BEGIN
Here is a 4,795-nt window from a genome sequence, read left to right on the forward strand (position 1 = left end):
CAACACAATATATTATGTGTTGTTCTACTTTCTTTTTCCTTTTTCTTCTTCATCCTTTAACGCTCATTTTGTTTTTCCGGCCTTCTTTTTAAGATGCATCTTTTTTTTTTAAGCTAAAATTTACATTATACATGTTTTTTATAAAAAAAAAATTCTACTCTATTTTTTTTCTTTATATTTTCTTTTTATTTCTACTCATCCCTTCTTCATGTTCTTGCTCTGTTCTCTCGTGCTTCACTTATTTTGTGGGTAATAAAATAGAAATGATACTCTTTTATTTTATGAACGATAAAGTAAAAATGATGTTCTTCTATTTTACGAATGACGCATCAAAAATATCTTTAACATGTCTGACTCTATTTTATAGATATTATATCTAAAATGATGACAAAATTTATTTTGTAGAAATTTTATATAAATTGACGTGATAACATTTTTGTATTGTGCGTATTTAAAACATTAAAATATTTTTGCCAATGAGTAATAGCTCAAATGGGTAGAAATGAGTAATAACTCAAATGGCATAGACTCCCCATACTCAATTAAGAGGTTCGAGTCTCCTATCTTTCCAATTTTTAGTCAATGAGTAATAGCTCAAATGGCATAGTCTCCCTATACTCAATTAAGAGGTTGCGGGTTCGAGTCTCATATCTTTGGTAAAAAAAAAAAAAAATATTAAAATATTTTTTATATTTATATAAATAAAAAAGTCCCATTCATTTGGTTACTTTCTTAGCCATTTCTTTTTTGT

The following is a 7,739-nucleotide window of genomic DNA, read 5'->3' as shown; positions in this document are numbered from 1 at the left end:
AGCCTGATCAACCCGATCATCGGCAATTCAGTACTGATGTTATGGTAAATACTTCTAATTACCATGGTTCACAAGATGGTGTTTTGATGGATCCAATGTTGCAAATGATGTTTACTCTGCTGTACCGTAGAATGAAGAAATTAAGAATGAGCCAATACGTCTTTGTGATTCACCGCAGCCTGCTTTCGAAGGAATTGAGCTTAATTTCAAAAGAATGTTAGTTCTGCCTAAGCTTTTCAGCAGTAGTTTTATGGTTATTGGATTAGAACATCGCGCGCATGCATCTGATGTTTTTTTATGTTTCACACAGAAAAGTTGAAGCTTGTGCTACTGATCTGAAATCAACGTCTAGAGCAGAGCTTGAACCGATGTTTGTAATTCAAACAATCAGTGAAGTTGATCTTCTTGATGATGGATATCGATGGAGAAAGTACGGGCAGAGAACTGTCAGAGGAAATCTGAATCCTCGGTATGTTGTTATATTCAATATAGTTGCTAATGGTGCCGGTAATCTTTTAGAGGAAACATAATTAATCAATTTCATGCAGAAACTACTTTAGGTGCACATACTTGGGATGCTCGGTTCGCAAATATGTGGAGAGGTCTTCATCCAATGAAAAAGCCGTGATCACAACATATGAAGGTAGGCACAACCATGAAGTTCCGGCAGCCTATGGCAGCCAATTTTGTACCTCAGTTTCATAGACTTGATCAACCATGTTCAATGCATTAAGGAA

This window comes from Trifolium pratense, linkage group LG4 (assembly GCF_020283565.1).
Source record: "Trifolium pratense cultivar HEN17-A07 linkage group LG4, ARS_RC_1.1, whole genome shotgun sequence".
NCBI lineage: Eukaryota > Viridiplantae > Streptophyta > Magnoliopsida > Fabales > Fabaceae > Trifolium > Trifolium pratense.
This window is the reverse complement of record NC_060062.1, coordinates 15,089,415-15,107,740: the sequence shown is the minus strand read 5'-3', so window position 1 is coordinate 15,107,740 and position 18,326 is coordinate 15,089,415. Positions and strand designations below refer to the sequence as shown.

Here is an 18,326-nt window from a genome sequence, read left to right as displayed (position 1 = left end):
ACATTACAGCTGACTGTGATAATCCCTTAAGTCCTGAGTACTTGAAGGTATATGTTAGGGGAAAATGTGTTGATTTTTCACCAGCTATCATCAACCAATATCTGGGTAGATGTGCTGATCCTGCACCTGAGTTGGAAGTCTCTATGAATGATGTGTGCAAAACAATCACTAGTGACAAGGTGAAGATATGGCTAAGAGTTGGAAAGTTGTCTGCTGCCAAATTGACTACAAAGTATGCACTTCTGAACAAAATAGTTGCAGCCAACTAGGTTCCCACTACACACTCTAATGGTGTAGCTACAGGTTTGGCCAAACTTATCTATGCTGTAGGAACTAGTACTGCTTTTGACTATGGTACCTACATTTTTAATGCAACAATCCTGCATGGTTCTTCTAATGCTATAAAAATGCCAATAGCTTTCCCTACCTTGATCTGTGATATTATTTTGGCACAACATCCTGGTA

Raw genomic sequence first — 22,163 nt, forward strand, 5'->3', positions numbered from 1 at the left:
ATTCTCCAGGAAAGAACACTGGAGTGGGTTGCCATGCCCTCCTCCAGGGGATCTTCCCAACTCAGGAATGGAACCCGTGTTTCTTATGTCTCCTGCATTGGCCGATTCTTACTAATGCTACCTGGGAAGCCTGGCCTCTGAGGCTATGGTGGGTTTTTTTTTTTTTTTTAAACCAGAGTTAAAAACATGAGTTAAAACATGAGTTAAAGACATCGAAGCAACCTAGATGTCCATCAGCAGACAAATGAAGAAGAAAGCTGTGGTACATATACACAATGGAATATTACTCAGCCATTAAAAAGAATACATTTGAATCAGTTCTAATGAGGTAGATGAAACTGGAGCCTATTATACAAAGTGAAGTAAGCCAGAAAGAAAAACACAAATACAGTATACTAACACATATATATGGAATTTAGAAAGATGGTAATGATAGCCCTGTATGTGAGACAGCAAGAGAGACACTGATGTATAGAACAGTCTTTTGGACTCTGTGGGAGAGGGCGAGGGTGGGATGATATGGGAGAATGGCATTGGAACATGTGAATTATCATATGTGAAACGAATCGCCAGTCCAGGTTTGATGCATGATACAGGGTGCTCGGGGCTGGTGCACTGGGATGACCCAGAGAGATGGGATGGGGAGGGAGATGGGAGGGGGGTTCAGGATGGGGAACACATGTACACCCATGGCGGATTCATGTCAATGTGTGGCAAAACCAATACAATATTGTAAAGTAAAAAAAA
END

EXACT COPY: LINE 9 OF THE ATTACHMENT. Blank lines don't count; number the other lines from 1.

Here is an 18,326-nt window from a genome sequence, read left to right as displayed (position 1 = left end):